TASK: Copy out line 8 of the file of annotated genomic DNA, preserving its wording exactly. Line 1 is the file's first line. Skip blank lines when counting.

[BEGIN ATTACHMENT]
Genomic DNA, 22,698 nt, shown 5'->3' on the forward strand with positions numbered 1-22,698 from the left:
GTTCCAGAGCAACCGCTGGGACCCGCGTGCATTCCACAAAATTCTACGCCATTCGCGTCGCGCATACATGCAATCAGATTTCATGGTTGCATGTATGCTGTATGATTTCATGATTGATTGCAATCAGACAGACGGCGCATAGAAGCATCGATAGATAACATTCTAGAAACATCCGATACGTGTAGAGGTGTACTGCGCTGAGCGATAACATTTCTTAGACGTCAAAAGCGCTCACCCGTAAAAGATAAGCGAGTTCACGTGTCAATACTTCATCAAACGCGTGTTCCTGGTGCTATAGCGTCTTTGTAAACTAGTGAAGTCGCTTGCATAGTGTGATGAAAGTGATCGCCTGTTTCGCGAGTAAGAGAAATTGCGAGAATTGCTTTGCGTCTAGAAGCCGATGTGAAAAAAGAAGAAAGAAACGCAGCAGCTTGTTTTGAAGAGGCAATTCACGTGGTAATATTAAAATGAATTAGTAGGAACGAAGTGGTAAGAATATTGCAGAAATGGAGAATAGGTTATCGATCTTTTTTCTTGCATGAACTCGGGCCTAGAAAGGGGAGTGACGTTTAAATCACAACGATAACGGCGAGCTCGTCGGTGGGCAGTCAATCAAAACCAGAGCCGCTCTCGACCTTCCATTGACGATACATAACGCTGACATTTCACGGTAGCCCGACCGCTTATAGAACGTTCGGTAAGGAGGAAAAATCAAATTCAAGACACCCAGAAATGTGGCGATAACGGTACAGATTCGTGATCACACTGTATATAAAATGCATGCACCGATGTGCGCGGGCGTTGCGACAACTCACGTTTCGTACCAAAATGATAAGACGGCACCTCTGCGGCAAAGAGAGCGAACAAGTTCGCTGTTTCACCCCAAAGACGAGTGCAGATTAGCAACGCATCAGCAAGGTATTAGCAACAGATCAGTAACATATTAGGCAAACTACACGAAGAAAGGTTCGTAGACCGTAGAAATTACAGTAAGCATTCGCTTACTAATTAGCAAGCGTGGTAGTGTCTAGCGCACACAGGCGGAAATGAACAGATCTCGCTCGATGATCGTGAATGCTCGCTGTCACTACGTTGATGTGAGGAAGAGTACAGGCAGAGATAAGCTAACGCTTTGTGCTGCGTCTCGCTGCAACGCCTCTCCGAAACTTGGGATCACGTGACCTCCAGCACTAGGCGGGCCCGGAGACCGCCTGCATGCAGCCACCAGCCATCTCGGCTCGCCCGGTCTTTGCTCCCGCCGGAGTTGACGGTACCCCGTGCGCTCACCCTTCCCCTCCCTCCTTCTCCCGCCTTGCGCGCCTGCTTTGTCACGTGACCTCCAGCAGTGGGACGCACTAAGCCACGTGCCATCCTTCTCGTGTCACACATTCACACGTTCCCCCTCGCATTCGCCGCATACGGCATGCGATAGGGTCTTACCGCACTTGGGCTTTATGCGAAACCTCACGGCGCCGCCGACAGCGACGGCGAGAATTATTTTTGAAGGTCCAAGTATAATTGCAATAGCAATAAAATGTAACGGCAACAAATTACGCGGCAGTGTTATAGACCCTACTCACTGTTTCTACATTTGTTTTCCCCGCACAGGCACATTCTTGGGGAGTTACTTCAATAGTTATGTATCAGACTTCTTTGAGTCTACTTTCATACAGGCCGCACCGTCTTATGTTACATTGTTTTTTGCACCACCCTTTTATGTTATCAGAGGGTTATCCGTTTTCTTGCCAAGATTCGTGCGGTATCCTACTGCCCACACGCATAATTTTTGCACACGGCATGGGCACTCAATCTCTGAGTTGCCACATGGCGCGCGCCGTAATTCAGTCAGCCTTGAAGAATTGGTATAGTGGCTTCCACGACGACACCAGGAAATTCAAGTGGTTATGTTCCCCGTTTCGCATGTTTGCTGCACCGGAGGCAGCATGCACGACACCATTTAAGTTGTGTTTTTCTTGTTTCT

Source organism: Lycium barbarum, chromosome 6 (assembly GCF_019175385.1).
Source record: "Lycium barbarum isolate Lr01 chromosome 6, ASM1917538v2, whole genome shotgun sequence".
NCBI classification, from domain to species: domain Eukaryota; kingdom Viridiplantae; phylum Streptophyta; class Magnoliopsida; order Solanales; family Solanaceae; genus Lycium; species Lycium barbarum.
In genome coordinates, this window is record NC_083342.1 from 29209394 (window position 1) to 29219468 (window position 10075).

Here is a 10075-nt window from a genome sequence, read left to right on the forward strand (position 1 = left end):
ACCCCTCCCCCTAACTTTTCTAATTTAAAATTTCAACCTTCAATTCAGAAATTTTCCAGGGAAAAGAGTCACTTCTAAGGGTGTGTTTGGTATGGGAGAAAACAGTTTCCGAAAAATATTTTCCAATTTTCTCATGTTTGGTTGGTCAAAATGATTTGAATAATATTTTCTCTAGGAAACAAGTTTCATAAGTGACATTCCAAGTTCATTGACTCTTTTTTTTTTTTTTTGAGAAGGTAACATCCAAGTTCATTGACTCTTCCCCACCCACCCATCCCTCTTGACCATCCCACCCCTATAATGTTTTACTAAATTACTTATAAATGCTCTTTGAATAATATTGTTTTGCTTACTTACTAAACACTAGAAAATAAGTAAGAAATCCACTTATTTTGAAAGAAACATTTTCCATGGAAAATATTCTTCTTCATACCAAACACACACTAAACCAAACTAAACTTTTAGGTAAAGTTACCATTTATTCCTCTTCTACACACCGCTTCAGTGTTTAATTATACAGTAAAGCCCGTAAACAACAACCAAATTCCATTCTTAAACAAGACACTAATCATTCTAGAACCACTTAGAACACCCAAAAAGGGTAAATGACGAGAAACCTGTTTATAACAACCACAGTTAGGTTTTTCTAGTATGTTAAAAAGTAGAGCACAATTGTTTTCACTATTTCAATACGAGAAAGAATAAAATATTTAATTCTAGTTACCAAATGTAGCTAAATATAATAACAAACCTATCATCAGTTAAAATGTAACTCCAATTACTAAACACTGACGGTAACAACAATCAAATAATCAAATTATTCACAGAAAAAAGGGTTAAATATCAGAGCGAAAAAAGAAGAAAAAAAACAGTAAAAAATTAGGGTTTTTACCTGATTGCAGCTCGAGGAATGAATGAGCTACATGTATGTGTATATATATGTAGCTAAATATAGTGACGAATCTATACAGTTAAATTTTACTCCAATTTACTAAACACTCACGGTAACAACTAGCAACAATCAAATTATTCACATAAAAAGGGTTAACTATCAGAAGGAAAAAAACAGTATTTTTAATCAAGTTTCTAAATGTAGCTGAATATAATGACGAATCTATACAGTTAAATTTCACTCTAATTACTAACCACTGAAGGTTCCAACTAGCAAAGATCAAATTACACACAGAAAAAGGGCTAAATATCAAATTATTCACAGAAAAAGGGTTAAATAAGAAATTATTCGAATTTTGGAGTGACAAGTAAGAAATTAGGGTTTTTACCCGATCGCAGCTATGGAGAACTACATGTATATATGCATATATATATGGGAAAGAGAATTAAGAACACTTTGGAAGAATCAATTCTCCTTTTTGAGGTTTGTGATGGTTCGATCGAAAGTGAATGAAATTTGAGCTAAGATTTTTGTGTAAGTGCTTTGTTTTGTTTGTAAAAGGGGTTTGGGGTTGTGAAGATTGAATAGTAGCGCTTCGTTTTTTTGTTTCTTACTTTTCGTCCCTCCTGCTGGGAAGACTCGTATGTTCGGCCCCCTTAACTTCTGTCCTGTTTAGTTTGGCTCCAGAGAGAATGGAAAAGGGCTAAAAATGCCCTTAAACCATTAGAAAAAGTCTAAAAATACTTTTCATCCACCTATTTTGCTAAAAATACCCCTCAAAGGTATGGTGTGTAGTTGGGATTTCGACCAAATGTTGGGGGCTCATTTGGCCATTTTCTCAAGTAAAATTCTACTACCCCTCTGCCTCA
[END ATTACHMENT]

ACCCCTCCCCCTAACTTTTCTAATTTAAAATTTCAACCTTCAATTCAGAAATTTTCCAGGGAAAAGAGTCACTTCTAAGGGTGTGTTTGGTATGGGAGAAAACAGTTTCCGAAAAATATTTTCCAATTTTCTCATGTTTGGTTGGTCAAAATGATTTGAATAATATTTTCTCTAGGAAACAAGTTTCATAAGTGACATTCCAAGTTCATTGACTCTTTTTTTTTTTTTTTGAGAAGGTAACATCCAAGTTCATTGACTCTTCCCCACCCACCCATCCCTCTTGACCATCCCACCCCTATAATGTTTTACTAAATTACTTATAAATGCTCTTTGAATAATATTGTTTTGCTTACTTACTAAACACTAGAAAATAAGTAAGAAATCCACTTATTTTGAAAGAAACATTTTCCATGGAAAATATTCTTCTTCATACCAAACACACACTAAACCAAACTAAACTTTTAGGTAAAGTTACCATTTATTCCTCTTCTACACACCGCTTCAGTGTTTAATTATACAGTAAAGCCCGTAAACAACAACCAAATTCCATTCTTAAACAAGACACTAATCATTCTAGAACCACTTAGAACACCCAAAAAGGGTAAATGACGAGAAACCTGTTTATAACAACCACAGTTAGGTTTTTCTAGTATGTTAAAAAGTAGAGCACAATTGTTTTCACTATTTCAATACGAGAAAGAATAAAATATTTAATTCTAGTTACCAAATGTAGCTAAATATAATAACAAACCTATCATCAGTTAAAATGTAACTCCAATTACTAAACACTGACGGTAACAACAATCAAATAATCAAATTATTCACAGAAAAAAGGGTTAAATATCAGAGCGAAAAAAGAAGAAAAAAAACAGTAAAAAATTAGGGTTTTTACCTGATTGCAGCTCGAGGAATGAATGAGCTACATGTATGTGTATATATATGTAGCTAAATATAGTGACGAATCTATACAGTTAAATTTTACTCCAATTTACTAAACACTCACGGTAACAACTAGCAACAATCAAATTATTCACATAAAAAGGGTTAACTATCAGAAGGAAAAAAACAGTATTTTTAATCAAGTTTCTAAATGTAGCTGAATATAATGACGAATCTATACAGTTAAATTTCACTCTAATTACTAACCACTGAAGGTTCCAACTAGCAAAGATCAAATTACACACAGAAAAAGGGCTAAATATCAAATTATTCACAGAAAAAGGGTTAAATAAGAAATTATTCGAATTTTGGAGTGACAAGTAAGAAATTAGGGTTTTTACCCGATCGCAGCTATGGAGAACTACATGTATATATGCATATATATATGGGAAAGAGAATTAAGAACACTTTGGAAGAATCAATTCTCCTTTTTGAGGTTTGTGATGGTTCGATCGAAAGTGAATGAAATTTGAGCTAAGATTTTTGTGTAAGTGCTTTGTTTTGTTTGTAAAAGGGGTTTGGGGTTGTGAAGATTGAATAGTAGCGCTTCGTTTTTTTGTTTCTTACTTTTCGTCCCTCCTGCTGGGAAGACTCGTATGTTCGGCCCCCTTAACTTCTGTCCTGTTTAGTTTGGCTCCAGAGAGAATGGAAAAGGGCTAAAAATGCCCTTAAACCATTAGAAAAAGTCTAAAAATACTTTTCATCCACCTATTTTGCTAAAAATACCCCTCAAAGGTATGGTGTGTAGTTGGGATTTCGACCAAATGTTGGGGGCTCATTTGGCCATTTTCTCAAGTAAAATTCTACTACCCCTCTGCCTCA